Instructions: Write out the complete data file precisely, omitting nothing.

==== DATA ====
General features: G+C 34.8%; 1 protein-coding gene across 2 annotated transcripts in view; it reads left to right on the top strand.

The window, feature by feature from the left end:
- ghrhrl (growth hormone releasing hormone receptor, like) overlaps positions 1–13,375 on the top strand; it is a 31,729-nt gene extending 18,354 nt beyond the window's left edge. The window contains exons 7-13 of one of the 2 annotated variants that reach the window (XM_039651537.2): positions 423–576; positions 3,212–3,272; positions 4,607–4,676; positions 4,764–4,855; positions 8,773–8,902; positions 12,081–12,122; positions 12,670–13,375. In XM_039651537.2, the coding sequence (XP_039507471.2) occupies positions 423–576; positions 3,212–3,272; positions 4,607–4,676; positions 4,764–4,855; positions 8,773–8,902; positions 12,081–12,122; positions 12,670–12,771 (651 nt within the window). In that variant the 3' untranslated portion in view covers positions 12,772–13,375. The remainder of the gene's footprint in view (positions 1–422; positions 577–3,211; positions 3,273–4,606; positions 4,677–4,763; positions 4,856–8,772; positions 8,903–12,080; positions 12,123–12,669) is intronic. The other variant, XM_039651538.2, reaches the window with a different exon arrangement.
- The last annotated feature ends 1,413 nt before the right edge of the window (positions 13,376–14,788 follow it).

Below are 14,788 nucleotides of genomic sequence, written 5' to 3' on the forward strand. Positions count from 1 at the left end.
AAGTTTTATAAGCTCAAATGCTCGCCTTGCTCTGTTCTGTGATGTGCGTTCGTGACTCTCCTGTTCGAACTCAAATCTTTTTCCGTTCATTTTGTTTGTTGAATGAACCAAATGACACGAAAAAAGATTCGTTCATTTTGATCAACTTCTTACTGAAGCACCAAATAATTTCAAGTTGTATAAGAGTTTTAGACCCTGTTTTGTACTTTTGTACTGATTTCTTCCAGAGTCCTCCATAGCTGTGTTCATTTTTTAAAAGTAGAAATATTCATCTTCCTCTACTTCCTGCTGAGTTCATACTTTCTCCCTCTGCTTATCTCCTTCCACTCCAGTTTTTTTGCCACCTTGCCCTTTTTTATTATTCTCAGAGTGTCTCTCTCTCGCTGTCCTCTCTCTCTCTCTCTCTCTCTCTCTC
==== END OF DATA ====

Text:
General features: G+C 34.8%; 1 protein-coding gene across 2 annotated transcripts in view; it reads left to right on the top strand.

The window, feature by feature from the left end:
- ghrhrl (growth hormone releasing hormone receptor, like) overlaps positions 1–13,375 on the top strand; it is a 31,729-nt gene extending 18,354 nt beyond the window's left edge. The window contains exons 7-13 of one of the 2 annotated variants that reach the window (XM_039651537.2): positions 423–576; positions 3,212–3,272; positions 4,607–4,676; positions 4,764–4,855; positions 8,773–8,902; positions 12,081–12,122; positions 12,670–13,375. In XM_039651537.2, the coding sequence (XP_039507471.2) occupies positions 423–576; positions 3,212–3,272; positions 4,607–4,676; positions 4,764–4,855; positions 8,773–8,902; positions 12,081–12,122; positions 12,670–12,771 (651 nt within the window). In that variant the 3' untranslated portion in view covers positions 12,772–13,375. The remainder of the gene's footprint in view (positions 1–422; positions 577–3,211; positions 3,273–4,606; positions 4,677–4,763; positions 4,856–8,772; positions 8,903–12,080; positions 12,123–12,669) is intronic. The other variant, XM_039651538.2, reaches the window with a different exon arrangement.
- The last annotated feature ends 1,413 nt before the right edge of the window (positions 13,376–14,788 follow it).

Below are 14,788 nucleotides of genomic sequence, written 5' to 3' on the forward strand. Positions count from 1 at the left end.
AAGTTTTATAAGCTCAAATGCTCGCCTTGCTCTGTTCTGTGATGTGCGTTCGTGACTCTCCTGTTCGAACTCAAATCTTTTTCCGTTCATTTTGTTTGTTGAATGAACCAAATGACACGAAAAAAGATTCGTTCATTTTGATCAACTTCTTACTGAAGCACCAAATAATTTCAAGTTGTATAAGAGTTTTAGACCCTGTTTTGTACTTTTGTACTGATTTCTTCCAGAGTCCTCCATAGCTGTGTTCATTTTTTAAAAGTAGAAATATTCATCTTCCTCTACTTCCTGCTGAGTTCATACTTTCTCCCTCTGCTTATCTCCTTCCACTCCAGTTTTTTTGCCACCTTGCCCTTTTTTATTATTCTCAGAGTGTCTCTCTCTCGCTGTCCTCTCTCTCTCTCTCTCTCTCTCTCTC